Love Handles

Words: Andy McGrath Photographs: Offside

Now the racing season’s all but over, we can get talking about the serious issues that modern cycling has failed to address.

This one has been on my mind since this year’s Tour de France, what with G’s pelvis-smashing crash, the Tourminator dominating the points competition and Froomey winning the whole thing.

See the problem? What’s in a nickname anymore? Not much, and that’s a shame.

Back in the day, lone scribes would conjure up (often) fictional accounts of riders battering through the dark on rutted roads, regularly telling a story lent by their style, background or personality.

The original purpose wasn’t on the reality – how could they catch the riders passing? – but on getting readers interested and laying on the poetic license, picking favourites and eulogising.

Nicknames have become a part of cycling’s rich heritage. They are instant, pleasant entry points to a sport for the novice, or provide a rich image for the fan.

Physical or personal characteristics become accentuated, mortals on bicycles lent a violence or beauty.

We had a bunch of locomotives and cannibals; phantasmagoric battles where a heron could swoop above lions and leopards.

Charly Gaul, a slight man who worked in a Luxembourg slaughterhouse before turning professional, became the Angel of the Mountains.

Sometimes they were sillier or downright rude. Three-time Giro winner Carlo Galetti was the Squirrel of the Canals, in reference to his birth by the Milan waterways, scrunched-up facial features and conservative racing style.

Henry Anglade acquired the sobriquet of Napoleon for his (lack of) height and bossy manner. Appropriately, he didn’t mind the association.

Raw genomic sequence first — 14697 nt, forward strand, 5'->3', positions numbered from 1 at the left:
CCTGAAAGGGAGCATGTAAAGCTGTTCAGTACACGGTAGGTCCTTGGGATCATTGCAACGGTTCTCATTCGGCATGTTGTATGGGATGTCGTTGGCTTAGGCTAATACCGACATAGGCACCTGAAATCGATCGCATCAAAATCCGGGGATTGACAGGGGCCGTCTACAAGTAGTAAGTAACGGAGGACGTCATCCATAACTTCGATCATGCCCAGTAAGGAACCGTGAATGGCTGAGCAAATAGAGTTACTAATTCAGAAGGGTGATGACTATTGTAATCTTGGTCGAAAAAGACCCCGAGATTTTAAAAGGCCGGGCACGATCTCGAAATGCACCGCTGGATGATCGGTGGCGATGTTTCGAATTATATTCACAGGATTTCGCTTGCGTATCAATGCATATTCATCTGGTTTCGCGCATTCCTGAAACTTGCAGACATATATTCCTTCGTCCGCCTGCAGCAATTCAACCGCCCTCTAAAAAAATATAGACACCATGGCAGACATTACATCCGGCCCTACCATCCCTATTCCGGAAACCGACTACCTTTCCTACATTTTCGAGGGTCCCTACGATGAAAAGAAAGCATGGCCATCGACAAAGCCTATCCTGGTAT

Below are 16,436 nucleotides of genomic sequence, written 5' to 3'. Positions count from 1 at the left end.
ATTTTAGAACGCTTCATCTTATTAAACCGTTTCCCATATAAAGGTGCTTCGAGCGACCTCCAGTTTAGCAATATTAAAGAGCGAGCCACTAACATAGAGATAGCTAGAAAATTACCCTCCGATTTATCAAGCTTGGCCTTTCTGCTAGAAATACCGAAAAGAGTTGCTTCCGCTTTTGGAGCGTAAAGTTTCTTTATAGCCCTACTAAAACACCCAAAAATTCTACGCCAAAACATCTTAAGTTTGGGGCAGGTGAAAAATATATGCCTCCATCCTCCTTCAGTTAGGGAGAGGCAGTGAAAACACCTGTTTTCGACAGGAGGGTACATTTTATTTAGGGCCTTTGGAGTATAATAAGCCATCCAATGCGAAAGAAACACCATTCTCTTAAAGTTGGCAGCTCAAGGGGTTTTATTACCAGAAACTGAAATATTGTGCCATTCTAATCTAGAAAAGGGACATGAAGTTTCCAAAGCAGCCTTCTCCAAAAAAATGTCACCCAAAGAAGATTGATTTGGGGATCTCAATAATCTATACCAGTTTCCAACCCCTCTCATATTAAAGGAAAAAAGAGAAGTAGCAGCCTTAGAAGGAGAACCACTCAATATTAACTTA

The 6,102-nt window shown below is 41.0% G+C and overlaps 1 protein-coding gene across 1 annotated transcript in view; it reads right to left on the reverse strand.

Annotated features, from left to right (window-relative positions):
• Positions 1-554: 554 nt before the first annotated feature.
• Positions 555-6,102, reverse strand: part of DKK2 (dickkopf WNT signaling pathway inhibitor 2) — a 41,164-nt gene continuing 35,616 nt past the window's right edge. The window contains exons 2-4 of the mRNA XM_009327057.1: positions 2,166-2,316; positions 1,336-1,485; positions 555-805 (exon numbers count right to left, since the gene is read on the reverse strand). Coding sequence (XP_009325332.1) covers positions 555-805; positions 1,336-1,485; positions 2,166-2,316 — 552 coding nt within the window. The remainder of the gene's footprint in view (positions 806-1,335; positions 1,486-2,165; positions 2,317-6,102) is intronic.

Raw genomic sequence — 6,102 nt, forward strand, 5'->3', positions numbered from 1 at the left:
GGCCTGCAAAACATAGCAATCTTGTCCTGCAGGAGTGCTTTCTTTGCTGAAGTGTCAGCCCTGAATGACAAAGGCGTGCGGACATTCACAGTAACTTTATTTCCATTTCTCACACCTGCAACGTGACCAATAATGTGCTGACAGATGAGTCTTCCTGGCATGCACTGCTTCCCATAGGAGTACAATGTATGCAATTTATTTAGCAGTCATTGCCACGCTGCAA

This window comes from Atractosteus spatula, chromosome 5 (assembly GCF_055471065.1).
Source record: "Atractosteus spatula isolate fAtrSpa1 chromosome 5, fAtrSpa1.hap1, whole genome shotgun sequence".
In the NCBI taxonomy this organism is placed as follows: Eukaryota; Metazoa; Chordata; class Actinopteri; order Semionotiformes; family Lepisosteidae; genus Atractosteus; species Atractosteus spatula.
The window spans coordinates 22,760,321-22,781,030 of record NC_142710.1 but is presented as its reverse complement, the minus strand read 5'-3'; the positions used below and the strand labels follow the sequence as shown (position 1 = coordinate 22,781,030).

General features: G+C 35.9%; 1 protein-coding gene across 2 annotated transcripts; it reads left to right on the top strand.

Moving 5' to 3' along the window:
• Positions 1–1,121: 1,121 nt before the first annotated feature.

The bunch of the ‘50s and ‘60s was a caricaturist’s dream, and the fans lapped it up.

Now I feel like we’ve reached an impasse, cycling lolling into the lazy territory owned by football’s dressing room.

The –y or –o (Froomey and Wiggo, tut, tut) is more readily tacked on at the end as an afterthought, a vague attempt at familiarity.

They used to be anointed by journalists; now you’re as likely to have executives thinking up new sobriquets as a way of making money.

The elephants and other animals – the menagerie is close to being exhausted – have been caged. New nicknames are either forced or cliché. It doesn’t take much imagination so it doesn’t capture the collective one.

Vincenzo Nibali is the Shark of Messina, but as a well-brought up bambino, he’s got about as much bite as a goldfish. As for Sagan’s Tourminaitor… we can do better.

Maybe it’s me erringly romanticising the past; maybe it’s a malaise relating to the present day.

With coverage exploding in the last decade, everyone can see the action, give an opinion and try to be an Antoine Blondin; the myriad platforms are available at the click of a button.

Social media and the availability of action is a joyful advance, but it means we rapidly take on the water of rapid information and opinions, and struggle to float.

No one person is a key outlet like the scribes of yore being read by millions.